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The End of Sparta: A Novel by Victor Davis…
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The End of Sparta: A Novel

by Victor Davis Hanson

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This is an historical fiction, not an easy read, but a very accurate historical account, owing to the writer’s background. Dr. Victor Davis Hanson holds a Ph.D. in Classics from Stanford University. Among many other things, he is the Martin and Illie Anderson Senior Fellow in Residence in Classics and Military History at the Hoover Institution, Stanford University, and a professor of Classics Emeritus at California State University, Fresno. Two major facts appealed to me about this book. First and foremost, it was written by Dr. Hanson, of impeccable character. Second, among my family there was an Epaminondas! ;-) ( )
  MrsRK | Nov 21, 2016 |
I didn't know what to expect with this novel written by a historian, but I was not disappointed. It was utterly compelling and it was hard to pry myself away from it. The 400+ pages flew by and certainly didn't feel that long. I was sorry when it ended. The conclusion was bittersweet.

A fictional yeoman farmer, Mêlon of Thespiae, is our eyes and ears and represents the soldier-farmers who lived at that time [4th century B.C.]. His slave, Nêto, is a seer and prophetess. In fact, her master's presence at Leuctra will guarantee victory according to one of her prophecies about an apple [meaning of Mêlon]; afterwards, his fame follows him.

The novel tells the story of the beginning of the end of Spartan power and dominance through the 371 B.C. Battle of Leuctra ["White Creek"] when Sparta was badly defeated by the Thebans and the subsequent first invasion of Laconia by Epaminondas, commander of forces from several city-states of Hellas, aided by Pelopidas and the Sacred Band of Thebes. Three new Messenian towns are then established, with the helots setting up their own government. The men return to their homes. The generals and Mêlon all have the feeling they will have to go back several times to complete what they have started. In fact, Mêlon promises Epiminondas that he will be ready "when the red is on the grapes" in summer to march south with him again. Ainias the Tactician [famous military writer of the 4th century B.C.] is a main figure. The architect, Proxenos, is probably a fictional composite of the men who designed the towns.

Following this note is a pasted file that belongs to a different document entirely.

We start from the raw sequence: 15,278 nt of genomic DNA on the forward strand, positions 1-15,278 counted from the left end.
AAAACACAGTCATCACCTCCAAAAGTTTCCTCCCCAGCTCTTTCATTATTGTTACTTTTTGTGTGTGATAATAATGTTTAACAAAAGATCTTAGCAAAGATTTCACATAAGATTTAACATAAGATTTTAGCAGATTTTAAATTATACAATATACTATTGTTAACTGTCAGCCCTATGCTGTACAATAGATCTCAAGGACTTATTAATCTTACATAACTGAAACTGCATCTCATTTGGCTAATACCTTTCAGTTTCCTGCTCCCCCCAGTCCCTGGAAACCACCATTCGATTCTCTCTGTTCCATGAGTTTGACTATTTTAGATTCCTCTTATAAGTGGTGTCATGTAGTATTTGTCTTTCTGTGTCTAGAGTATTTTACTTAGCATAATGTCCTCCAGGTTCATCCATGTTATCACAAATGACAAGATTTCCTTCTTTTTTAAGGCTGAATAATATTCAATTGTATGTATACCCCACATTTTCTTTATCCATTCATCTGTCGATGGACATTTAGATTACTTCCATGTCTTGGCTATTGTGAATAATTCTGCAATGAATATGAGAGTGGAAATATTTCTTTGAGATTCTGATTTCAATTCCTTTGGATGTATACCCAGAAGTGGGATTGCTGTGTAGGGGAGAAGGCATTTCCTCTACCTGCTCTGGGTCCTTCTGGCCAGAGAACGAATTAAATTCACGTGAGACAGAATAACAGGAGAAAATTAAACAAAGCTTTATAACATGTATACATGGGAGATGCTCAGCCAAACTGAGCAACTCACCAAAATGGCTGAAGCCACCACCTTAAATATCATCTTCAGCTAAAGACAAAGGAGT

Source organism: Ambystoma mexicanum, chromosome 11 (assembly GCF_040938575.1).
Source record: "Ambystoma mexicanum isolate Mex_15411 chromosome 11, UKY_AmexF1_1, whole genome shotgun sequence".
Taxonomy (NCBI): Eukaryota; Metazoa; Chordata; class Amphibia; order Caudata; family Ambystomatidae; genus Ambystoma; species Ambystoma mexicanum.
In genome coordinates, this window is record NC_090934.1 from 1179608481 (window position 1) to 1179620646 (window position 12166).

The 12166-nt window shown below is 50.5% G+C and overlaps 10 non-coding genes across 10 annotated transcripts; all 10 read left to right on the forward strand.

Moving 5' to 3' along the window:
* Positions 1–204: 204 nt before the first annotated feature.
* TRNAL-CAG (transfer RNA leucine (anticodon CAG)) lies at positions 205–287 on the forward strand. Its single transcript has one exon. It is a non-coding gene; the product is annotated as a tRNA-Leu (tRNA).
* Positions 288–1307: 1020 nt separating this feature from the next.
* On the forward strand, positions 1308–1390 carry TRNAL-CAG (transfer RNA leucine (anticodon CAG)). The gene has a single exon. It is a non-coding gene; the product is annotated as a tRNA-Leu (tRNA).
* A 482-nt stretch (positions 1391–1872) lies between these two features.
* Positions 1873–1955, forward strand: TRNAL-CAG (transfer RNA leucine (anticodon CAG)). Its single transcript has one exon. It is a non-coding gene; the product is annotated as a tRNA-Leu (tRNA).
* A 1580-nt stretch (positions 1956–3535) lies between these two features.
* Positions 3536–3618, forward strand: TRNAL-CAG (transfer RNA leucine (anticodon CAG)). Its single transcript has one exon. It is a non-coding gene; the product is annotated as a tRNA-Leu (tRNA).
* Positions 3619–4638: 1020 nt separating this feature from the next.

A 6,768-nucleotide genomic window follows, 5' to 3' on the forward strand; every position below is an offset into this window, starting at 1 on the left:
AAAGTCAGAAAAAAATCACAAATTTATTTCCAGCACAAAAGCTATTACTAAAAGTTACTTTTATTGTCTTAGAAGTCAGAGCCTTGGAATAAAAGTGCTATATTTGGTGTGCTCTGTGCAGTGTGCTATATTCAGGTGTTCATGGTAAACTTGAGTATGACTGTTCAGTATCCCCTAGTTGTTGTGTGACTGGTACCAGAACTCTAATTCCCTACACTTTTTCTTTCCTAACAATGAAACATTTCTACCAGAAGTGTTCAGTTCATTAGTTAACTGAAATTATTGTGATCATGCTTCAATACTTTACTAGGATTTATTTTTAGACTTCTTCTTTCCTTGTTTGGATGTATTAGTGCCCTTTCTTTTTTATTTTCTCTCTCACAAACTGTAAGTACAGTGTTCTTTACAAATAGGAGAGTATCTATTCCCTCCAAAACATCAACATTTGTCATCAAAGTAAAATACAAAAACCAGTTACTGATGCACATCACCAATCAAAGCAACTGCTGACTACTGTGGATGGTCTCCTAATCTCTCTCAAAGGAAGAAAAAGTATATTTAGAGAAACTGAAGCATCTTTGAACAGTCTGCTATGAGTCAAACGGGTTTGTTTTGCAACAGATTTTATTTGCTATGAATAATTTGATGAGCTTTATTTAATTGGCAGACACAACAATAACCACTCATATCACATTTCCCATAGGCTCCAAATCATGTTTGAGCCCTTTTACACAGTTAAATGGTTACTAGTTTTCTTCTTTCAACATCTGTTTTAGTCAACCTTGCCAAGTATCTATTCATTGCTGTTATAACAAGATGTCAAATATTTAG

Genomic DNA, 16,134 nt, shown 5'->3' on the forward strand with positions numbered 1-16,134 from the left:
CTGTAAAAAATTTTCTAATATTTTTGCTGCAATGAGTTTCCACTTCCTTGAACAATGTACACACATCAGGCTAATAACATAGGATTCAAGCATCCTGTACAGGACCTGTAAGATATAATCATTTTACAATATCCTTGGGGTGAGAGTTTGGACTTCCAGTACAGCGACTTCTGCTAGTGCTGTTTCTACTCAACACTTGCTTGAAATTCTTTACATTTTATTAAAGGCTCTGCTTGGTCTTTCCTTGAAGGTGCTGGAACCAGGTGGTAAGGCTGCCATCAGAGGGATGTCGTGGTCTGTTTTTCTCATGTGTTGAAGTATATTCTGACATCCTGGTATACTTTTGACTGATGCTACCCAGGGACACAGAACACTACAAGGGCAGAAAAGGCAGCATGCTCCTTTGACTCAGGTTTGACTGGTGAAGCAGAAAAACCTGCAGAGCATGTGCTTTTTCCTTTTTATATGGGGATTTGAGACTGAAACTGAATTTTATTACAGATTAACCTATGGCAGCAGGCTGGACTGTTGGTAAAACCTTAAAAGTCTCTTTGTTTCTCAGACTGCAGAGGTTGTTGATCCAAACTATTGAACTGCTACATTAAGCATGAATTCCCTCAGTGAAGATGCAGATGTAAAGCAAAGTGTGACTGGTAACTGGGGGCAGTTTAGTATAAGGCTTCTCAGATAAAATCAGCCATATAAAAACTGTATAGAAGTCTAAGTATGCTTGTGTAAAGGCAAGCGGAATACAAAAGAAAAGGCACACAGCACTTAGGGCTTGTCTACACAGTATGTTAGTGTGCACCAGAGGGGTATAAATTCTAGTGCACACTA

The writing style was epic and larger-than-life: Homeric or Virgilian, but for modern readers. Hanson says he tried to strike the right balance between a bygone stuffy style and that of today's casual English usage. I had my doubts about his slipping in Greek phrases. It took me awhile to get used to his practice. He did make it easy for the most part to figure out the meaning from context or he did translate into English right near the Greek. I felt it was an affectation, but he probably meant it to add "atmosphere." I think he could have inserted only those for which there is no exact English equivalent--e.g., lochoi, syssitia, bibasis, then added a glossary.